It was obvious that something needed to be done about the tumor. Surgery was scheduled for Feb. 8, 2011, Tara’s fourth birthday.

Life was an absolute roller coaster, but one thing remained constant: the care Cole received from the staff at Children’s. These people became like family to us. We trusted them to care for our son, and they did so with evident care and dedication. They were with us for the highest of highs and the lowest of lows. They stood by our sides when we looked at Cole lying in his hospital bed. We truly felt Cole was in the best hands when we went to the Ronald McDonald House, one floor below Cole’s bed, every morning for breakfast. This is where we spent time with Tara when she came to visit us with other family members.

I remember numerous conversations with doctors that put my mind at ease. I sat for nearly two hours on Cole’s couch, talking to one of the intensivists. She was able to help me understand what was happening.

On the morning of Cole’s surgery, we said goodbye to him because no one knew if he would survive surgery. Would his heart be able to function without the tumor? A large group of family members sat with us in the waiting room for eight hours. We received periodic updates from staff we had gotten to know well.

Dr. David Overman walked down the hall a little past 6 p.m. to deliver the most amazing news we could have heard: Cole made it through surgery. Not only did he survive, but he didn’t need the help of ECMO, which was a possibility had he made it through surgery.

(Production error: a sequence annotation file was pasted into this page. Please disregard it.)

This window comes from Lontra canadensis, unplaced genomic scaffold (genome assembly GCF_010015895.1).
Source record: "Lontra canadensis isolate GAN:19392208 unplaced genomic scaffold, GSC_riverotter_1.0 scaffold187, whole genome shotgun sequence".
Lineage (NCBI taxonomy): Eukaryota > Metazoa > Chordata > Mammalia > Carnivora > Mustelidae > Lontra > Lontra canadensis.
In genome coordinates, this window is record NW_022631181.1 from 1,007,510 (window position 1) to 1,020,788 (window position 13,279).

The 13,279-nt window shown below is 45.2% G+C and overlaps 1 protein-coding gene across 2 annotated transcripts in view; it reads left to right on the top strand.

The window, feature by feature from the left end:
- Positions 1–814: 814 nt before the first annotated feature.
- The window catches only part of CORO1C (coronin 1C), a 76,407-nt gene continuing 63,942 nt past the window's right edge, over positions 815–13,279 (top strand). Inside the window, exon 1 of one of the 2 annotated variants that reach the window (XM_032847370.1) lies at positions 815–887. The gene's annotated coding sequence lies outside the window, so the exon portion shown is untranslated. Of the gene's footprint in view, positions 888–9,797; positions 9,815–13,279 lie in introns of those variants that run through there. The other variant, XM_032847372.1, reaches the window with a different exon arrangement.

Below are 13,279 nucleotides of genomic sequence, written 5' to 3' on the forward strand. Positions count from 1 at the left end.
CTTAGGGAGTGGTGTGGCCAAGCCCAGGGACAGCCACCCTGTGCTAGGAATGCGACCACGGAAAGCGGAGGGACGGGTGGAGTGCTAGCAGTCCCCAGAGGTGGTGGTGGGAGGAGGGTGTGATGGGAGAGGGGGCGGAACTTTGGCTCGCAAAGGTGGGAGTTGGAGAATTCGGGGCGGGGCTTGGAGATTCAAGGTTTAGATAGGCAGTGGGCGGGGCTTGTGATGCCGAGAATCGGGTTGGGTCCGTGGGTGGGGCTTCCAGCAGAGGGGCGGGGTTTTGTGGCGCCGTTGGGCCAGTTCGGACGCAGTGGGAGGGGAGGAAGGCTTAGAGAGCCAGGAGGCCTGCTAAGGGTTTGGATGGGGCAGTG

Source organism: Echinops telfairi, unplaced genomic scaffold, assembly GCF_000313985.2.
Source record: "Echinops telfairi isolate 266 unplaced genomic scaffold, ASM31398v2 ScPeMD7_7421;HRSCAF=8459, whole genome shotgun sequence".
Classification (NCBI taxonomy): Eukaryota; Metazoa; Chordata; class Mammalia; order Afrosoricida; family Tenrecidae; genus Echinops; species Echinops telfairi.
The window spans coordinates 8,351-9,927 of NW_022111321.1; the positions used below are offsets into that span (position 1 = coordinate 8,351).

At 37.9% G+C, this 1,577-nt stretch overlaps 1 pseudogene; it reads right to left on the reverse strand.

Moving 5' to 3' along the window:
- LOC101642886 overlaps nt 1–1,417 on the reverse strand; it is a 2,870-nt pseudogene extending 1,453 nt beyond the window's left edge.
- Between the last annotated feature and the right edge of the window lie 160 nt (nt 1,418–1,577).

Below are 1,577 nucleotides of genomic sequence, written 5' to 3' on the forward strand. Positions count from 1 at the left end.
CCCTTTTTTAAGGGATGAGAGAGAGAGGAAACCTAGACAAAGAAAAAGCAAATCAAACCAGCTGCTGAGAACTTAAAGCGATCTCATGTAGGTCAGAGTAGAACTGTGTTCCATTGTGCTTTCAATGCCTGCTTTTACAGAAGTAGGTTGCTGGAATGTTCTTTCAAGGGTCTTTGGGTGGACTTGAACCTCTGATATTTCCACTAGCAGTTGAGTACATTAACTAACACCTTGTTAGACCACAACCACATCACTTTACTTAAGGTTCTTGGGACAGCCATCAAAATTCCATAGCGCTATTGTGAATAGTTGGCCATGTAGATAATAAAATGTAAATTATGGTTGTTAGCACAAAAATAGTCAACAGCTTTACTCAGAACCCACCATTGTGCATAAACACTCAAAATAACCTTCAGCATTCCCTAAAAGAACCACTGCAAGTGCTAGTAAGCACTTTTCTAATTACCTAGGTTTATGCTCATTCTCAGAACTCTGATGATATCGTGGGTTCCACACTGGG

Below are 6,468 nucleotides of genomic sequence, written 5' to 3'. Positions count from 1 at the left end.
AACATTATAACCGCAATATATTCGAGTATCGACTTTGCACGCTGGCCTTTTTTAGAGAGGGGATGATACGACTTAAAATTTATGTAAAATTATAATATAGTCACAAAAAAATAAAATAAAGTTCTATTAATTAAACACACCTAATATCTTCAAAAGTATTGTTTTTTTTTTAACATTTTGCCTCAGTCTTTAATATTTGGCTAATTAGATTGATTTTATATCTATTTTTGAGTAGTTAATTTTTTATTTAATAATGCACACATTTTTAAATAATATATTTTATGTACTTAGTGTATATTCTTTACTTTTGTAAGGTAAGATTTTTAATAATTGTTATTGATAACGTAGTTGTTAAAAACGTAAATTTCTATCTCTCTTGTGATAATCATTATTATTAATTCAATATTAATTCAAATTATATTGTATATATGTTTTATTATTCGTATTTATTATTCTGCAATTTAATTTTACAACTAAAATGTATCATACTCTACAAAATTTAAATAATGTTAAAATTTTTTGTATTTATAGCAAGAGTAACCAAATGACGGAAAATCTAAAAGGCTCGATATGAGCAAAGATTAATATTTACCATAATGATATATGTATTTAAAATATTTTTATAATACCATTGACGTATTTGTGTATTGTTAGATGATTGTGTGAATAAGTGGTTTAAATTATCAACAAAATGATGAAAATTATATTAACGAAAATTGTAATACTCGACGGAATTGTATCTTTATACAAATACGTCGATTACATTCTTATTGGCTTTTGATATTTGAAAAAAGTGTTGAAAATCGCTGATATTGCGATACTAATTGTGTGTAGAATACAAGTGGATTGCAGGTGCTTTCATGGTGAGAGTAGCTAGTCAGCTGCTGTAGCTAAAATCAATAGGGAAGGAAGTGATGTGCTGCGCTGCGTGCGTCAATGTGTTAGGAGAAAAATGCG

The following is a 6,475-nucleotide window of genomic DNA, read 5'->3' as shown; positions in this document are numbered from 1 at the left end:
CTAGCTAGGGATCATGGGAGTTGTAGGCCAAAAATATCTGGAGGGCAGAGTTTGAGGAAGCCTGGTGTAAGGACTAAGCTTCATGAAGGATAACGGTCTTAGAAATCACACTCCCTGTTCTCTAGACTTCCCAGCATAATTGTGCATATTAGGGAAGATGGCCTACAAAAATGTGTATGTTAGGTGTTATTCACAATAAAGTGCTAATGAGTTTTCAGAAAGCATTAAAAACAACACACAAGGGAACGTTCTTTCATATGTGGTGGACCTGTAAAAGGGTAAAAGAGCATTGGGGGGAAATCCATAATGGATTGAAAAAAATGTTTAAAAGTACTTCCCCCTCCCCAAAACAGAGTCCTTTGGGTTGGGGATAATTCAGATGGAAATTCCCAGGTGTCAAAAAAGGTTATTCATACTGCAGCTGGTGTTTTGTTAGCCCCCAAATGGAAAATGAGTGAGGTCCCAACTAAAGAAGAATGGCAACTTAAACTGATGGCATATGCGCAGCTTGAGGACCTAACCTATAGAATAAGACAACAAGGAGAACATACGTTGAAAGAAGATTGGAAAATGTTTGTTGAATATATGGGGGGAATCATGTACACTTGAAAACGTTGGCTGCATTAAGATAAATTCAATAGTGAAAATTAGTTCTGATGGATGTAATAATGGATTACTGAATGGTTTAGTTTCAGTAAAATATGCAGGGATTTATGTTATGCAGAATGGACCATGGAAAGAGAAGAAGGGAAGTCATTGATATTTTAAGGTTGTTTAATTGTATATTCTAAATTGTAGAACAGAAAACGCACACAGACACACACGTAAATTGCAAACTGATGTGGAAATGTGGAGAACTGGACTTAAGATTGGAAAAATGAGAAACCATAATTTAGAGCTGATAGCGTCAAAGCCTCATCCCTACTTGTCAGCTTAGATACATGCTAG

Although surgery was over and the tumor removal was successful, Cole wasn’t out of the woods. The next 12 hours were critical. Nurses spent the night stripping Cole’s tubes to make sure there were no blood clots; their dedication was remarkable. They weren’t just doing their jobs; they were helping a baby they cared about.

We were on our way home 10 days later. Walking out of the doors to the cardiovascular care center was bittersweet. We said goodbye to people who came to mean a great deal to us and thanked them over and over for all of the amazing things they did for Cole and our family even though “thank you” wasn’t nearly big enough to show our appreciation.

Today, Cole is 4 and in preschool, getting ready for kindergarten in the fall. He continues to beat the odds. He has fun playing with Tara and his little sister, Ayda. He loves to golf and is looking forward to start logrolling this summer. He still has an internal cardiac defibrillator (ICD) that was placed during the early part of his stay at Children’s. The ICD continuously monitors his heart rhythms and would deliver a shock if his heart were to have another episode, but we’re hopeful and optimistic that Cole will never need that type of intervention again.

Tara, now 8, participates in Jump Rope For Heart at her school. The annual event raises money for the American Heart Association. She raised more than $2,500 at last year’s event. She tells people about the importance of helping others and paying it forward because so many people helped us when we needed it. Her dedication to helping others landed her on the cover of Time For Kids magazine.

Cole sees his team at Children’s Heart Clinic every six months for checkups. We look forward to these visits to hear good news and to show everyone how far Cole has come. We repeatedly have heard from various staff members that Cole is a reminder to them of why they do what they do.